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  • What Is Cognitive Reserve?
  • What Can Be Done to Help Cognitive Reserve?

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Cognitive Reserve

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What Is Cognitive Reserve?

Cognitive Reserve is the idea that someone’s individual brain may be able to deal with brain changes better because of a better brain network, or cognitive reserve. We can affect our brain network because of neuroplasticity: brains are able to change and adapt as a result of the environment and circumstances they are exposed to.

The better your cognitive reserve, the better your brain network can compensate for brain changes. When people have a bigger cognitive reserve, brain changes may affect someone less.

Analogy:

If there is a problem on a road (The Red X’s) in each city, City B will be more affected because there are less “backup” routes. Even with the same road affected, City B will notice more of a change / challenge compared to City A. In the same way, those with a higher cognitive reserve (like City A) may be able to “re-route” or compensate when the brain has changes.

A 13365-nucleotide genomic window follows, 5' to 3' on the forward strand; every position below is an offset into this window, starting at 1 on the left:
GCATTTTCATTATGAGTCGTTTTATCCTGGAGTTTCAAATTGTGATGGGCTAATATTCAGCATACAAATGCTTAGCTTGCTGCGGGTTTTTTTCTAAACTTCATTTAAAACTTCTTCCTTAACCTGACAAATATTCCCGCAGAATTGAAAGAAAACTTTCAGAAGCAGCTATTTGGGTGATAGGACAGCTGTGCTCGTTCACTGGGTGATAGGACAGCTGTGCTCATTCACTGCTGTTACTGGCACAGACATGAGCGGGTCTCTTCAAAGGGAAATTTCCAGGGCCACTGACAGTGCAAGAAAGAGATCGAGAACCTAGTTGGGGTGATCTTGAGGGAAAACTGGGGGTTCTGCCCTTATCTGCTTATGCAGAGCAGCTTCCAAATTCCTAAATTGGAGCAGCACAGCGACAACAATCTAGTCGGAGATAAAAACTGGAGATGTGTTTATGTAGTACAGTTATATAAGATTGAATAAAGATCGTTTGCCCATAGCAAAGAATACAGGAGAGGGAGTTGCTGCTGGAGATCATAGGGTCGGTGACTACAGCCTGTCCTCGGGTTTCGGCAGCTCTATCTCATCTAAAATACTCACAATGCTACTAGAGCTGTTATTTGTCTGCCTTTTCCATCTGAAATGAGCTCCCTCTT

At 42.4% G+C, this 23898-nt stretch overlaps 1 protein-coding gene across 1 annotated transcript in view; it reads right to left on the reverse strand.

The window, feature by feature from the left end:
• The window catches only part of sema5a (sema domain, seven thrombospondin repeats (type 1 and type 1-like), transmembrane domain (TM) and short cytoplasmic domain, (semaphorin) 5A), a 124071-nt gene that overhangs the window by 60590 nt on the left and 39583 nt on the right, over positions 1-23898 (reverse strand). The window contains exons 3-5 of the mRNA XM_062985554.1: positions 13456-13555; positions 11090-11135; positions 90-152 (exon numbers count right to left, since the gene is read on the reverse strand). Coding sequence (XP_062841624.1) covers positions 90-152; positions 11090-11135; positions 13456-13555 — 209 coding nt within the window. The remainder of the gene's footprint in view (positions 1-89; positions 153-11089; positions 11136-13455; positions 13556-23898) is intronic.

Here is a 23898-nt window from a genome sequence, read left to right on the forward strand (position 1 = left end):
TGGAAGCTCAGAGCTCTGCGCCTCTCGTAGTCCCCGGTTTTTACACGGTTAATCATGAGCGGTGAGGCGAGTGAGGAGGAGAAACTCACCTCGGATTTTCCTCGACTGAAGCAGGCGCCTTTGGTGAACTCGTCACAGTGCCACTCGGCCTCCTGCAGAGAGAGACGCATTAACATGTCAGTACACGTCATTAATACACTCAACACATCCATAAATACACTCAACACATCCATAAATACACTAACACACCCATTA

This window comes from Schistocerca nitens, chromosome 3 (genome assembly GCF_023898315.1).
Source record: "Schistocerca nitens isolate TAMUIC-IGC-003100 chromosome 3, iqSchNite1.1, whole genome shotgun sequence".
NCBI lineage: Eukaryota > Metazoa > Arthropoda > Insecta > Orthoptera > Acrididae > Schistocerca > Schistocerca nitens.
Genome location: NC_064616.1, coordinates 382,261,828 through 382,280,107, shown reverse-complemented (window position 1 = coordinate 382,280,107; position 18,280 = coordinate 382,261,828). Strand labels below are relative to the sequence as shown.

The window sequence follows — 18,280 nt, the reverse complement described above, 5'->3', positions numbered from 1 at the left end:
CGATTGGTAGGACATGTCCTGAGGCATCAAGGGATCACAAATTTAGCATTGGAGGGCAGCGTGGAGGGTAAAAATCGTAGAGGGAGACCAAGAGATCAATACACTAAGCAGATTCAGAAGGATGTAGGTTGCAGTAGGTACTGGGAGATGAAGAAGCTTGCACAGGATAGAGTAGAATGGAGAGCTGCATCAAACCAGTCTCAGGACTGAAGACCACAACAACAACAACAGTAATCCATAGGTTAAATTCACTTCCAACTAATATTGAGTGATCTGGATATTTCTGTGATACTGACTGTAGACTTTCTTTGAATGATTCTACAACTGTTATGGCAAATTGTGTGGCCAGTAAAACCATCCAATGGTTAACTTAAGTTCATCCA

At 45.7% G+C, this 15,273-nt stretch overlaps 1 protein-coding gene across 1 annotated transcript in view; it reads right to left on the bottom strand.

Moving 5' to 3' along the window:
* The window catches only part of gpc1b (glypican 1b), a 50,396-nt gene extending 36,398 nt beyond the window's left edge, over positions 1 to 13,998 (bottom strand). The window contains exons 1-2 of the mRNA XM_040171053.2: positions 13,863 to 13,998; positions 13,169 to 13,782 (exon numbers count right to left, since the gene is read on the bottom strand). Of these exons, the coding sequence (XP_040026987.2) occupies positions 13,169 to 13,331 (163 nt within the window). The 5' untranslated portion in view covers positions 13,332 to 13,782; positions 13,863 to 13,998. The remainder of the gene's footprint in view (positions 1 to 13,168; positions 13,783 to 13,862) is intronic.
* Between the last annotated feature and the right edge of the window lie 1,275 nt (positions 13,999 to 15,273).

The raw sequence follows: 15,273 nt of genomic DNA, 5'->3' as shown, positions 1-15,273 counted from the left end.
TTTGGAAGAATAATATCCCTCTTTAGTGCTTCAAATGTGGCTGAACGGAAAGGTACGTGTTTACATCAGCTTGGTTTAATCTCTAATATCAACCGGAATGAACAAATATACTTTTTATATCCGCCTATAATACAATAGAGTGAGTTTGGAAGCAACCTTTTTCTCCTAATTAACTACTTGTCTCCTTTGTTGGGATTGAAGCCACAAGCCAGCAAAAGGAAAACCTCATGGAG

Reference: Stern, Y. (2013). Cognitive reserve in ageing and alzheimer’s disease. Lancet Neurol., 11(11), 1006-1012.

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What Can Help Cognitive Reserve?

What You’ve Done:

Research has shown several positive factors for a higher cognitive reserve based on life experiences:

High Education Level
High Job Attainment (Jobs with responsibility)
Socioeconomic factors
Lifelong engagement in cognitively stimulating activities
Bilingualism
Leisure activities that use intellect, attention, memory

What You’re Doing:

At this time, the best predictor of cognitive reserve is what you have done in the past. Research is very interested in what can be done to improve cognitive reserve when aging changes occur.

Exact “recipe” to improve cognitive reserve is unknown
Research has been unable to show computerized training programs transfer to improvement in everyday tasks
Aerobic exercise is currently the most supported activity by research
We do know that “more complex neural networks” in the brain help compensate.

What else would you like to know?

References: Mondini, S., et al. (2016). Cognitive reserve in dementia: implications for cognitive training. Front. Ageing Neursoscience, 8 (84).
Pietzuch M, King AE, Ward DD, & Vickers, JC (2019). The influence of genetic factors and cognitive reserve on structural and functional resting-state brain networks in aging and alzheimer’s disease. Front. Aging Neuroscience, 11 (30).
Stern, Y. (2013). Cognitive reserve in ageing and alzheimer’s disease. Lancet Neurol., 11(11), 1006-1012.

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